From working on the ground with street cleaning to owning her own waste management company, Nokuthula’s story is inspirational.
Dobsonville local, Nokuthula Tshabalala, began her journey in the waste sector in 2015 after working for Pikitup and eventually went on to own her own company which collects and resells recyclables, effectively diverting them from landfill sites.
Tshabalala said this is where she saw first-hand how dire the need was for more buyback centres and waste management companies within the province.
Armed with the experience and expertise from working on the ground around street cleaning and educational awareness and then moving on to managing over 250 staff members, Tshabalala felt confident that she had amassed enough knowledge and she took the plunge to open up her own company – Trash 2 Treasure in 2018.
The former Wits University tutor who has a rich background in education, she said while she was passionate about teaching and still is, she started to gravitate towards the waste sector.
Tshabalala did not only see opportunity within the increasing waste crisis within the economic hub and surrounds, but also a chance to create job opportunities for her community as the company grows.
“I saw a lot of opportunities – not just recycling but manufacturing as well. Through waste, the possibilities are endless.”
Tshabalala cites her family as the motivation behind her starting, despite the challenges faced, as her mother who also is a part of the company also has extensive experience in waste management and does the administrative work for the company.
“My mother started working as a street cleaner at Pikitup. She enrolled herself in Hector Peterson Secondary School for evening classes, she passed her matric, and after that, she was promoted to team leader.”
She continued her education journey through Unisa where she got her Advanced Diploma in Adult Basic Education and Training (ABET).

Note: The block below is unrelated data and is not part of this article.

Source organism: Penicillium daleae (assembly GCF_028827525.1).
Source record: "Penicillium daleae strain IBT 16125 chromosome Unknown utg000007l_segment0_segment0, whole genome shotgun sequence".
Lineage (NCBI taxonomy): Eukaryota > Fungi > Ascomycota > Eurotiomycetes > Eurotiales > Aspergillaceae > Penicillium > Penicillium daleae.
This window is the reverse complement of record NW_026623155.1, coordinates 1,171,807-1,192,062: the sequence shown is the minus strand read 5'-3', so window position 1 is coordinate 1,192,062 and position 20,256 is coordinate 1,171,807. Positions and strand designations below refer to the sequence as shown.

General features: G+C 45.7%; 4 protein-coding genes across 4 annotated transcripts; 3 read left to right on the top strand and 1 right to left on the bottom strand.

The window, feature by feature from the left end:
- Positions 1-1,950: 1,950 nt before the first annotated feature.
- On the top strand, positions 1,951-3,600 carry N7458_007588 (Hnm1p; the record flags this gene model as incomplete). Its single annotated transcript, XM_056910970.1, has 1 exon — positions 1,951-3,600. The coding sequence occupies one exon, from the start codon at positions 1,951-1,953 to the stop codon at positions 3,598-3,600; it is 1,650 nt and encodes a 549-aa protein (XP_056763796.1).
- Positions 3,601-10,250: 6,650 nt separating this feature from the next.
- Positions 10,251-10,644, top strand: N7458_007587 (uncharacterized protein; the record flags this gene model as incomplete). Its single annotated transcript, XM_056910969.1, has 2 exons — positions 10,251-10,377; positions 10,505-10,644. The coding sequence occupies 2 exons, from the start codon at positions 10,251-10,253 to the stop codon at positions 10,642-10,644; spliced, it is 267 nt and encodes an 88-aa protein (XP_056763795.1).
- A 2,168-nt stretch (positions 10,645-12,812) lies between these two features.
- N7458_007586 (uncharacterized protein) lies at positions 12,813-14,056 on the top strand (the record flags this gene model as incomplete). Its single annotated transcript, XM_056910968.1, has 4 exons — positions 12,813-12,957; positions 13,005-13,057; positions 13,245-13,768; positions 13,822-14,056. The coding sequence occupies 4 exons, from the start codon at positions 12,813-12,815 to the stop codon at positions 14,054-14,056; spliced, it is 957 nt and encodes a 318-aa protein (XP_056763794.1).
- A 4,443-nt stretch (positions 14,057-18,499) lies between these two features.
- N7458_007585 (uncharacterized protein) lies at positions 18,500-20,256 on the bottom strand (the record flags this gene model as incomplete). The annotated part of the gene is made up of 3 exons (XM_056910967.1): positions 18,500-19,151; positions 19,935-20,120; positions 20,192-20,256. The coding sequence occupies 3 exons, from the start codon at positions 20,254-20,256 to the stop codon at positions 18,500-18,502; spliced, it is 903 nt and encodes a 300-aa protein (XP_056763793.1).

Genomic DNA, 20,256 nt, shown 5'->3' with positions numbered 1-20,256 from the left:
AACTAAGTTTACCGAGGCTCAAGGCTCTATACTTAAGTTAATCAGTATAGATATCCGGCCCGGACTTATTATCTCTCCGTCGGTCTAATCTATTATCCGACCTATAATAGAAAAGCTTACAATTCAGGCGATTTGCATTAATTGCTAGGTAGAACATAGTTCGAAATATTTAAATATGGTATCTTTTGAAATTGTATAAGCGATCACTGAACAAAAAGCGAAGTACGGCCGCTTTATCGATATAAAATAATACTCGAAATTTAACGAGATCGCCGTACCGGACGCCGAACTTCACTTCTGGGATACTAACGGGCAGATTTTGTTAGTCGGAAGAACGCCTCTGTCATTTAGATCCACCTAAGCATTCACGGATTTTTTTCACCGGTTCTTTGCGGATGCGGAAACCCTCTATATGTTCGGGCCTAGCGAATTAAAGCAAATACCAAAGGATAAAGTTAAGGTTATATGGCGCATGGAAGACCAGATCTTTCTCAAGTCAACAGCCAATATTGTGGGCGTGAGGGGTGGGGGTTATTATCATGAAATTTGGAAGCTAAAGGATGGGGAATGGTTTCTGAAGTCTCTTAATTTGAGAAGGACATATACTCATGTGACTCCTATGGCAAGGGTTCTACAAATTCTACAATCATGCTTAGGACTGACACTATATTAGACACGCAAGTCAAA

“There were people who laughed and mocked her, the very same people that laughed at her, she was the one later teaching them at Pikitup and later became the head of facilitation.”
She said perceptions needed to still be changed in the industry and more South African women need to come into the sector and make use of the opportunities on all fronts. “They lack knowledge and need more access to information to learn and understand that there’s money and employment in waste. Education and awareness are mostly needed to educate our brothers and sisters that yes, they will get dirty but it’s for a good cause.”
She said while the industry had come a long way, rising companies like hers are faced with too many middlemen and price fluctuations among others which disrupts their stability. The entity has, however, received according to Tshabalala, support from the Gauteng Department of Agriculture and Rural Development in the form of equipment to run daily operations.
Trash 2 Treasure is also currently under Producer Responsibility Organisation, Fibre Circle’s, SMME Development Programme which supports entities to grow their businesses within the sector.
Tshabalala said she takes pride in her becoming an example for her community to see recycling differently and hiring six employees in the entity.
“You see the change in people opting to separate and now bring their waste or request us to come collect, and also the community is now living in a cleaner environment.”
“Trash 2 Treasure Recycling & Waste Management is growing and our aim is to produce or extract gas from all the landfills and to manufacture roof tiles using plastic waste.”
She said women should not be afraid to take the mantle and lead. “You can start small, arm yourself with knowledge and take the step. We as women need to stand up for ourselves and work hard now more than ever. In the spirit of ‘imbokodo’ and the power of women in business, understand your might as a woman.”
“All things are possible if only you believe and remember God’s grace is sufficient for all of us. Rise, women, rise.”